Potter County Today
January 6th, 2017
The meeting is open to the public.
All nine public water systems in the county banded together to form the coalition, under a plan that was hatched by the Potter County Commissioners and the county’s Planning Department. TDWC won the Pa. Governor’s Award for Local Government Excellence in 2012, but its work had only begun at that point.
Today, members are working on a plan to install 24/7 monitors on the 19 wells, springs and impoundments feeding the public water systems. This equipment will measure and chart water conditions to establish a record and to provide an early warning of any contamination. They’re also part of the historic Potter County groundwater characterization study that is expected to kick off later this year.
With the assistance of the U.S. Geological Survey and other partners, this first-ever detailed analysis of groundwater resources in Potter County will chart the water’s location and components, as well as migration patterns and other characteristics. It’s important information to have when assessing the potential impact of shale gas drilling and other industrial activities.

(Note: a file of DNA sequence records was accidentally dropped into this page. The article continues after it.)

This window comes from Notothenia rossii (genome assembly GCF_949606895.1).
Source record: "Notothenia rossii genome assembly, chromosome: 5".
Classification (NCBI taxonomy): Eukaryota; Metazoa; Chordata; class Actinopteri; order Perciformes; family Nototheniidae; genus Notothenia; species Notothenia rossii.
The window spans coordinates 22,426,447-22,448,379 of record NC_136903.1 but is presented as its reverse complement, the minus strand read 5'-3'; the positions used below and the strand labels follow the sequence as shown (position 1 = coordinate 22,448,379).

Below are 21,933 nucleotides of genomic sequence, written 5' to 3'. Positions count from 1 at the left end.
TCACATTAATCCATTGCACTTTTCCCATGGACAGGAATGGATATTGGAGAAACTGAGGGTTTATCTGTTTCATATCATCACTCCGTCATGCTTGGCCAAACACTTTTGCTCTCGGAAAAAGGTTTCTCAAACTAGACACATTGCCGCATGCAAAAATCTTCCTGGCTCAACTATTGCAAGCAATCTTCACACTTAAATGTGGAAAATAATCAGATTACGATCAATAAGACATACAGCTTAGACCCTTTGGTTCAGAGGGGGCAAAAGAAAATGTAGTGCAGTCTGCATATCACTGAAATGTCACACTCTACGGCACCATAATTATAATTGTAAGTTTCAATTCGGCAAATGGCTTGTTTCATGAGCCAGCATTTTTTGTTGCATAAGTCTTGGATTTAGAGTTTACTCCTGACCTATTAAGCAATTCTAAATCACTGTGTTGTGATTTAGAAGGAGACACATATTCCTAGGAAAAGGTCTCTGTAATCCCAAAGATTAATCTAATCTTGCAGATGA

Another ongoing project is the development of a geographic information systems (GIS) mapping series that plots the location and characteristics of infrastructure for each of the public water systems.
Those three items are on Wednesday’s meeting agenda, as is a report from Commissioner Paul Heimel on a recent meeting with the deputy secretary of the Pa. Dept. of Environmental Protection, plans for updating each system’s sourcewater protection plan, and a proposal by Clarion University to digitize data collected from dozens of water wells drilled around Potter County.
TDWC represents municipal systems in Shinglehouse, Austin, Galeton, Coudersport, Genesee, Roulette, Ulysses and Port Allegany, as well as the Northern Tier Children’s Home and Charles Cole Memorial Hospital.